A Sandhill crane in Sullivan. Sandhill cranes are rare visitors to the area. PHOTO COURTESY OF HAWK HENRIES

Sandhill crane seen in Sullivan



Spring arrives slowly and gently with subtle colors showing on the red maples and bluets blooming in grassy edges of roadsides and fields. It is a quiet awakening of a new season. In July, August and even the fall, flowers are more profuse and colors flamboyant. Skunk cabbage led the procession this spring, and it is a beautiful plant in spite of its name.

Some neighbors here in Bass Harbor sent me news of awakening on Sunday morning to find two American egrets feeding at the edge of their marsh. I saw one of the birds as I came by the Bass Harbor Marsh about noon. I just had to stop and watch it feed. With careful, deliberate steps, it moved in the shallow water and grasses, pecking at food in the grass and sometimes stabbing something in the water with its long bill. It was like a scene I have enjoyed in Florida many times. This beautiful white heron is large and has a yellow bill, dark legs and feet. The smaller snowy egret, also white, has lighter colored legs and bright yellow feet. The cattle egret sometimes seen here has a black bill and black legs.

During the warmer months, all of these birds are possible to see. They have finished nesting in the south and a number of them wander up into Maine.

The Bass Harbor Marsh area, the wetland alongside the bridge coming onto the island, and all of our exposed shorelands and local ponds and lakes are good places to see these herons. They are quite interesting to watch as they feed.

Phoebes are back around my house, and they have chosen a nice nesting location near my small pond. For several years, they seemed to favor the little ledge right over a frequently used door. This often is the case with some birds, which makes it hard to get in and out of your house sometimes. Phoebes are small flycatchers living here during the nesting season. They are not here in the winter. They return in the spring and are fond of building their nests under bridges and in old buildings. Its habit of tail wagging makes it easy to identify any small gray flycatcher. Their slowly delivered call sounds as if they are saying “fee-bee.”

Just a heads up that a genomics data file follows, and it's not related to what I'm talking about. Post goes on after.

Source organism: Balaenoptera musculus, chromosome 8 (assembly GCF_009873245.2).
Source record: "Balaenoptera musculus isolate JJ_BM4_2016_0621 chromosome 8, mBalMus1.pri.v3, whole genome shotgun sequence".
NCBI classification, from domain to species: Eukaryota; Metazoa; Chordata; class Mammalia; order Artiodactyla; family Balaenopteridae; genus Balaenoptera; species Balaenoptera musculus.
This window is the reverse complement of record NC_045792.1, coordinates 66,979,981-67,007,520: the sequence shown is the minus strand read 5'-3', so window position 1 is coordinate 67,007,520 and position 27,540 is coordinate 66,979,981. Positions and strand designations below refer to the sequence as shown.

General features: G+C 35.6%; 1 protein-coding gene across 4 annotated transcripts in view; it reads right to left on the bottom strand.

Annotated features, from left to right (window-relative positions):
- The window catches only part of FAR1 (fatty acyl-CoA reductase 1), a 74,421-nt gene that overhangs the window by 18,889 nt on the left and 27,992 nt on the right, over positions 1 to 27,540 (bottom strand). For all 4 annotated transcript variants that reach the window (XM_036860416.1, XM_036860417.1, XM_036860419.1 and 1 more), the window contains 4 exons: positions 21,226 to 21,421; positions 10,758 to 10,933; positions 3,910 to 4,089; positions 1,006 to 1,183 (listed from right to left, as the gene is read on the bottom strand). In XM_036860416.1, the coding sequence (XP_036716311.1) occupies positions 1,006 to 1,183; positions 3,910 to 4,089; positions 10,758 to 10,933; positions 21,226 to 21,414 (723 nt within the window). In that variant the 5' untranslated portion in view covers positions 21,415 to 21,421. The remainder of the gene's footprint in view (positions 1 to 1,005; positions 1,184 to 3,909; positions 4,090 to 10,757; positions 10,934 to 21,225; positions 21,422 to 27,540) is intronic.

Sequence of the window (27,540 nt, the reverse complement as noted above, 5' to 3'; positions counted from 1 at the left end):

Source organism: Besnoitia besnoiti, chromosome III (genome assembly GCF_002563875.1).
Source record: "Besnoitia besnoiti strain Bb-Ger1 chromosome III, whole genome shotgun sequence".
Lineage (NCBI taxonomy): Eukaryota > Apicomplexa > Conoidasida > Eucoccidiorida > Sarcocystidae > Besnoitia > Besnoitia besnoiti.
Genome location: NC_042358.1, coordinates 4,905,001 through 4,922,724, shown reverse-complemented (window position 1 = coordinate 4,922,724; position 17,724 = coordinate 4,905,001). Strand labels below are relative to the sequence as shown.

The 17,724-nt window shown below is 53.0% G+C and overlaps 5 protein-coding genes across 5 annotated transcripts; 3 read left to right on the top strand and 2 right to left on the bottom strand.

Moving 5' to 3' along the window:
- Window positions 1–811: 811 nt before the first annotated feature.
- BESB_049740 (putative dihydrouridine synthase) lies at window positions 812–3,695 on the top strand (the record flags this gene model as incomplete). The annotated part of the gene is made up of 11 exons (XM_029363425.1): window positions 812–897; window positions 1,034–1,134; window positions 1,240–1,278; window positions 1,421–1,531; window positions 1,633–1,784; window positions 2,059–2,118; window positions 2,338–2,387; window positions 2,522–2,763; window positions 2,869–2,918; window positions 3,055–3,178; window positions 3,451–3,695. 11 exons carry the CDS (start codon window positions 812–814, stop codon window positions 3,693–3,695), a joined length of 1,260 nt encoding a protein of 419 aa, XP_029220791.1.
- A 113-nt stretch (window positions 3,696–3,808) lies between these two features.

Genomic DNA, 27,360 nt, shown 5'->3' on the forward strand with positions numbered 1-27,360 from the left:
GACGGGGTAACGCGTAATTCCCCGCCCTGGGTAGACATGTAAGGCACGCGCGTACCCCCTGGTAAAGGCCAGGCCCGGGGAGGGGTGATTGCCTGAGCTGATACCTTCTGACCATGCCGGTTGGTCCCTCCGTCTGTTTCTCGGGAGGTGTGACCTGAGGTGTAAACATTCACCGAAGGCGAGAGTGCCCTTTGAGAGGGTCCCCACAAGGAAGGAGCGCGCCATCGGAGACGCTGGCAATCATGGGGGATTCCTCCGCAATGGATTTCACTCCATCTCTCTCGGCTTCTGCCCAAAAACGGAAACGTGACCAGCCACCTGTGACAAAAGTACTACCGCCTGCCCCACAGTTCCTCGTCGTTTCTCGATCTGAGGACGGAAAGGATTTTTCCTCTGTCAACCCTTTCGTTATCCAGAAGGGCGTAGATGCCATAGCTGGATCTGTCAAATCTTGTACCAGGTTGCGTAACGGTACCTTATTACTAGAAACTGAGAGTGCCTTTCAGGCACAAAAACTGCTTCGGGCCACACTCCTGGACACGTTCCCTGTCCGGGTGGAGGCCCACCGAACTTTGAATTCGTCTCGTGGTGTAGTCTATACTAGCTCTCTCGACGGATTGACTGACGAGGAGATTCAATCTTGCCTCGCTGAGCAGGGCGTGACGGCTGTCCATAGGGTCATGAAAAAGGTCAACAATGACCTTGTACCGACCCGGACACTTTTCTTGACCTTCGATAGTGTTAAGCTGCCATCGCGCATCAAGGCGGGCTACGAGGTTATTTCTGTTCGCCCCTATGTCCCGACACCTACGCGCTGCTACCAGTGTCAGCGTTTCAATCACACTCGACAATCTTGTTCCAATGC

I remember fondly a wonderful black-and-white photo a friend of mine took many years ago of a phoebe family sitting on the handles of an old wooden wheelbarrow. Phoebes like old farms and the buildings there.

Another unusual bird arrived at a friend’s house just off MDI, and photos were included, so there was no doubt about the bird being a Sandhill crane! This is not a bird we expect to see in this area. I’ve only seen it in Florida. On the Acadia National Park Bird list, the Sandhill crane is listed as rare and is a species reported fewer than five times. Be on the lookout for this tall crane. It’s only a short flight across Frenchman Bay to this island.

The crane is a bird common on prairies and in fields, and it is a large, wading bird. Adult birds sport a red cap above a white face. Size alone would attract your attention. They eat frogs, small rodents and insects. This particular bird is quite a bit “off course.” The bird is tall, stately, big bodied and has very long legs and bill. In flight, they glide and flap. Cranes run a few steps when taking off. Herons just take to the air.

Hummingbirds are back here and there. A friend in Bernard had her first bird on this past Sunday. These birds will welcome your hummingbird feeders filled with their sweet liquids. Never use honey, and don’t put in red food coloring. Sugar water is just fine. When the weather gets warmer, keep the sugar mixture fresh. Have lots of colorful flowers for them to feed on. If you do any pruning of bushes, always be sure there is not a nest in it somewhere. A hummingbird’s nest is very tiny, and each egg is the size of a pea.

Recipe for hummingbird water: Mix one part white sugar with four parts water and boil for two minutes. Cool and store in refrigerator. Change the syrup in the feeder daily so it doesn’t spoil. Sugar water is not a substitute for flower nectar, for it is not balanced. Clean your hummingbird feeder every two or three days with hot water and vinegar and rinse thoroughly. During the peak flowering season, hummingbirds will often desert your feeders, which is rightly so, for they need the nutrients from their natural food when the flowers are blooming profusely.

Hummingbirds like nectar, for it is an easily digested source of quick energy. It is said that they consume 50 per cent of their weight in sugar each day. However, they also need proteins and minerals, which they get from eating insects and spiders. They conserve energy by perching, and at night, they save energy by going into a state of torpor. This is when their metabolic weight drops to one fifth of its normal state. Their heart beats also slow down so they can survive chilly nights.

As anyone who has watched them very much knows, hummingbirds often are very feisty. It is interesting to see them use their long bills as weapons. Their battles are fierce! They are very competitive over food. In all my years, I have never had the pleasure of finding one of their nests. It is the ruby-throated hummingbird that we regularly see here locally. Anything else would be a rare sighting.

Ruth Grierson

Ruth Grierson

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Send any questions or observations to [email protected] or call 244-3742.
Ruth Grierson

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